Wednesday, October 31, 2012

On History We Share

Recently, I went on a lovely jaunt south to Virginia, where I met up with Shirley and Veronica.  These ladies kindly played Tour Guide to me and I was able to add to my Civil War Battlefield Portfolio.  Poor Virginia!  Its woods are still scarred by soldiers' trenches, and the battles there evoked what is for me one of President Lincoln's most poignant quotes, "My god! What will the country say?"

My time at these sites made me thoughtful:  of history, of politics, of my childhood, and of perspective.  It sent me back into that impressive book Battle Cry of Freedom by James M. McPherson, which I will quote at length in this post.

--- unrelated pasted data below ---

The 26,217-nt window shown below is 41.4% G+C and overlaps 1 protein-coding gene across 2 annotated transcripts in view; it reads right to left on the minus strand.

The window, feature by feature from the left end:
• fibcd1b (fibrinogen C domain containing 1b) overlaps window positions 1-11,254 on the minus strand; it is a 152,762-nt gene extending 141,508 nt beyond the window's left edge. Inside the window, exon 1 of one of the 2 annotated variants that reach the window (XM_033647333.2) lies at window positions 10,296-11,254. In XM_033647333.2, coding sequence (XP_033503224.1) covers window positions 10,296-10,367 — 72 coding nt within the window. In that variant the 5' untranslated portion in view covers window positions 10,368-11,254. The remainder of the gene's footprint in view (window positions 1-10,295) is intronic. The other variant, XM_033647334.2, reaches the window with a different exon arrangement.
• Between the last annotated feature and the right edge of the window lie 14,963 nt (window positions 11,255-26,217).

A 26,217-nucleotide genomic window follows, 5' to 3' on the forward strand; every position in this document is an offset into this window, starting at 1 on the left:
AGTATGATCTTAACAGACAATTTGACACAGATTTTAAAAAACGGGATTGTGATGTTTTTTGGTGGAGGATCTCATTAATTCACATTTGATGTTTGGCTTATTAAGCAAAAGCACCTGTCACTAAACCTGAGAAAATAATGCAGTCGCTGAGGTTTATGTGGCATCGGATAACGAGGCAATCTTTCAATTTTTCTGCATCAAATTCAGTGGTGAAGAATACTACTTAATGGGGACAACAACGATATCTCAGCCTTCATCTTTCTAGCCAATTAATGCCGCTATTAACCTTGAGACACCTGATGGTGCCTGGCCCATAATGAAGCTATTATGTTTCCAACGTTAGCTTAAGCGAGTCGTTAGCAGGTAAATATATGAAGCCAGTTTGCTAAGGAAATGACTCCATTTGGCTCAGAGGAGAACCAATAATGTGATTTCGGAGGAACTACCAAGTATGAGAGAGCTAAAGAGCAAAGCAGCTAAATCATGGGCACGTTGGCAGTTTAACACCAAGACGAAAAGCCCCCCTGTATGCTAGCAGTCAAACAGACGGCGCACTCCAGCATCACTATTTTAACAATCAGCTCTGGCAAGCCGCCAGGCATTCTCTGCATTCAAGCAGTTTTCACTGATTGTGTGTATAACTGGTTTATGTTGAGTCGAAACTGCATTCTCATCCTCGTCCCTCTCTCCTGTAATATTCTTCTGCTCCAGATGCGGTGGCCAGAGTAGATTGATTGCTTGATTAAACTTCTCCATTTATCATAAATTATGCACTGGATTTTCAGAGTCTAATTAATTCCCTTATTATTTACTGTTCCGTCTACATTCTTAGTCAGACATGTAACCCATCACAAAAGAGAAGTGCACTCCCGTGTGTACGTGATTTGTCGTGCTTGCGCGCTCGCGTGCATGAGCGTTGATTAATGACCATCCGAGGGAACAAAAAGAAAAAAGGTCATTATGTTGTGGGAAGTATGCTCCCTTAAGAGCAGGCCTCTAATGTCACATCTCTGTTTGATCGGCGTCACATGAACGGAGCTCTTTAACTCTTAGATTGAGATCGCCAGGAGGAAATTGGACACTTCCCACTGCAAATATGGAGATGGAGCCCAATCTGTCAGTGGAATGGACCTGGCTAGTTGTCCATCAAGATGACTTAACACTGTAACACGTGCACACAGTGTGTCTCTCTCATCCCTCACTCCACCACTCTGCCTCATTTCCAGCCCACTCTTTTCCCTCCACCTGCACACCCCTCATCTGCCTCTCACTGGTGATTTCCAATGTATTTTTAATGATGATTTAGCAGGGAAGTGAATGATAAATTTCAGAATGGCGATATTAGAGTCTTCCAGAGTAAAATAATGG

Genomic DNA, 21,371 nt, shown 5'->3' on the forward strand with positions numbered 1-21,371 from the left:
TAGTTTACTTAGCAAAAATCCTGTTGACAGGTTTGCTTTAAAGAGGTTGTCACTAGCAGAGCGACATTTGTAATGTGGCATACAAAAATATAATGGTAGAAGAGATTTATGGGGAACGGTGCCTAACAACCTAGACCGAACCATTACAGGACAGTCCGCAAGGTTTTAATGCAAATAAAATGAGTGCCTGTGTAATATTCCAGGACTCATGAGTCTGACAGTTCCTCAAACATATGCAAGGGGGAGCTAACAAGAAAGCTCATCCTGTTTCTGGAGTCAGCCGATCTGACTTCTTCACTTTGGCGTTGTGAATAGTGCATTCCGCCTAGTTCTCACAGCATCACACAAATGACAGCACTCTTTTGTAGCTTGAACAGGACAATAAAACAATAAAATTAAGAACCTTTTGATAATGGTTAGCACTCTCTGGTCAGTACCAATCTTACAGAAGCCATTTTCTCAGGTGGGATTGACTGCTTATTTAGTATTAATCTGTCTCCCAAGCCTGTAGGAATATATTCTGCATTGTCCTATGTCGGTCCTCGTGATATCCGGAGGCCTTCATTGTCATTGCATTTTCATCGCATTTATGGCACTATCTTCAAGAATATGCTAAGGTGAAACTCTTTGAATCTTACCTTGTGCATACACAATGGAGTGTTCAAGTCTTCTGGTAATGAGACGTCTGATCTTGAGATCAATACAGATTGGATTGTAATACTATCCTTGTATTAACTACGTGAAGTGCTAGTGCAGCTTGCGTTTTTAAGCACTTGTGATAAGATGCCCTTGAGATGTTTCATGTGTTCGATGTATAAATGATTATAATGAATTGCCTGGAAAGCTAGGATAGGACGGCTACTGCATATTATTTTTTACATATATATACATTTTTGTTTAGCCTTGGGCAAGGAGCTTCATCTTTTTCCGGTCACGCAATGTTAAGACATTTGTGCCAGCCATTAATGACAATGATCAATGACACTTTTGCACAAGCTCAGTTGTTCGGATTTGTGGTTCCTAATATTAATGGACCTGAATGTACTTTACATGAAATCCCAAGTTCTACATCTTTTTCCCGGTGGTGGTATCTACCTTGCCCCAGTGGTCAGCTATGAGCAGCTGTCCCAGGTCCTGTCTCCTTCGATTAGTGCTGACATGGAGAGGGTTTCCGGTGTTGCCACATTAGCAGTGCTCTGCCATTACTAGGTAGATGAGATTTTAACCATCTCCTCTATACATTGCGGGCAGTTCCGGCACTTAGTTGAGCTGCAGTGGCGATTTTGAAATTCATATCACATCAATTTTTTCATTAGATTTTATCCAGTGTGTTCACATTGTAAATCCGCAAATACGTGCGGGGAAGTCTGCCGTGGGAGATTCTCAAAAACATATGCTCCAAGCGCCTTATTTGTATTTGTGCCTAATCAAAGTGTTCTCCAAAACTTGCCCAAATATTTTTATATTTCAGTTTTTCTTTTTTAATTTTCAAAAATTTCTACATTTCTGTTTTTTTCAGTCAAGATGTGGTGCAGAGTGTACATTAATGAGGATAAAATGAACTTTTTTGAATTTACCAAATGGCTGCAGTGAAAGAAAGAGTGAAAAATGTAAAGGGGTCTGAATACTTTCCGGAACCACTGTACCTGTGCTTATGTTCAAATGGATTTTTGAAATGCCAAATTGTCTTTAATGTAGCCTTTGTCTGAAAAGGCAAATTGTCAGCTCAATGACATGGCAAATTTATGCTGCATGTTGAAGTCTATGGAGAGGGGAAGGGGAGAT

When I was a kid growing up in NEO, my dad worked at the steel mill in our town, and my mom stayed home.  I had three siblings, and for family vacations, we did it on the cheap.  Lots of times we packed up and drove to Gettysburg, PA to impose on my Aunt Shirley and Uncle Dick and their three kids for a week or so.  They lived across the street from a huge battlefield marker and up the hill was another one.  Back then, townies also got into all the museums and everything for free, so for at least a few days, we'd steal the neighbor kids' identities, walk uptown, and do all the attractions. I loved the Jennie Wade house, the Electric Map, and one uncle even worked part time at the Lincoln Train Museum.  At first, the Gettysburg experience seemed to be all about battle strategies, weapons, casualties, generals, and maneuvers.  Sometime in the seventies (I think), that seemed to change.  It was suddenly all about Lincoln and the Union.  Maybe it was just me.  Maybe I grew up, or maybe my perspective changed.  But I remember that shift very palpably.  It didn't dampen my ardor for Gettysburg in the least:  I eagerly went on any car tour narrated by my aunt, hoping to glean more information to add to my expanding mythoi of the battlefield and its monuments.